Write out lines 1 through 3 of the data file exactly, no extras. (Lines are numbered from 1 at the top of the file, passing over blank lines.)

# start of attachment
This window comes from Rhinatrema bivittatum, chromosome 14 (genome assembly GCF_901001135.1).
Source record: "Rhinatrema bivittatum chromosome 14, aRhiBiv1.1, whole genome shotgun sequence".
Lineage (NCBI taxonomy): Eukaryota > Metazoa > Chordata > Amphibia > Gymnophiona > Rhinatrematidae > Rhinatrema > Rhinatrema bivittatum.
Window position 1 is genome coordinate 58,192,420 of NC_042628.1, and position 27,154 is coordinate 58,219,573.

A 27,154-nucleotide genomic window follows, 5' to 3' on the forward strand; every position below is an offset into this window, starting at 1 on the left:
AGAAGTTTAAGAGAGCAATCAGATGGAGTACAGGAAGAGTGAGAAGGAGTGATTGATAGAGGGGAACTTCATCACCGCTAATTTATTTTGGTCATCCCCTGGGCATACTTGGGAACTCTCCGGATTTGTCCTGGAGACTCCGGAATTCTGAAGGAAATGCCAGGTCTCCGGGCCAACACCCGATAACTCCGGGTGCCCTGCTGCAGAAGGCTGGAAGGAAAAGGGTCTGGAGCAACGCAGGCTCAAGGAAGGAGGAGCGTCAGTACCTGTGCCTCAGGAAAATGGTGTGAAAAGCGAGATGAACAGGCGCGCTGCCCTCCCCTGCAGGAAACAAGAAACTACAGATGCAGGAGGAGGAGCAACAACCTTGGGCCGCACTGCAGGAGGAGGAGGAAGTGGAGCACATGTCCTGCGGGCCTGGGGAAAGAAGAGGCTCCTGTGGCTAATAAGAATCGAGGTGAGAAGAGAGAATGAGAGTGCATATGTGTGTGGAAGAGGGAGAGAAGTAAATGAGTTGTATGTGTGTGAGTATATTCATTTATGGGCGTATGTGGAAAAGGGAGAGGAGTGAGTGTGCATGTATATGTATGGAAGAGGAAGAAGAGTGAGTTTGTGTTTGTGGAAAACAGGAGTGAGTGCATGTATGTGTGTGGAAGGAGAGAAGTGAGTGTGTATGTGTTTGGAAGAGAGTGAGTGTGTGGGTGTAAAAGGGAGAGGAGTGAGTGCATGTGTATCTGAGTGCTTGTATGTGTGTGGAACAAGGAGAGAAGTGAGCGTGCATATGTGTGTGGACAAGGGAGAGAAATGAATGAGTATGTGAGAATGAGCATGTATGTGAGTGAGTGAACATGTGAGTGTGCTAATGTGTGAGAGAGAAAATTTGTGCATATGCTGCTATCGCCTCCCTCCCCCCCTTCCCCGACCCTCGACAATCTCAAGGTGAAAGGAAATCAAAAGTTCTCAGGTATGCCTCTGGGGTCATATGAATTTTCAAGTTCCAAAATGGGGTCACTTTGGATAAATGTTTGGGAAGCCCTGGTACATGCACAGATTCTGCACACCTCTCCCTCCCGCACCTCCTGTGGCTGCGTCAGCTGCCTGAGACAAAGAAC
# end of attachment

This window comes from Rhinatrema bivittatum, chromosome 14 (genome assembly GCF_901001135.1).
Source record: "Rhinatrema bivittatum chromosome 14, aRhiBiv1.1, whole genome shotgun sequence".
Lineage (NCBI taxonomy): Eukaryota > Metazoa > Chordata > Amphibia > Gymnophiona > Rhinatrematidae > Rhinatrema > Rhinatrema bivittatum.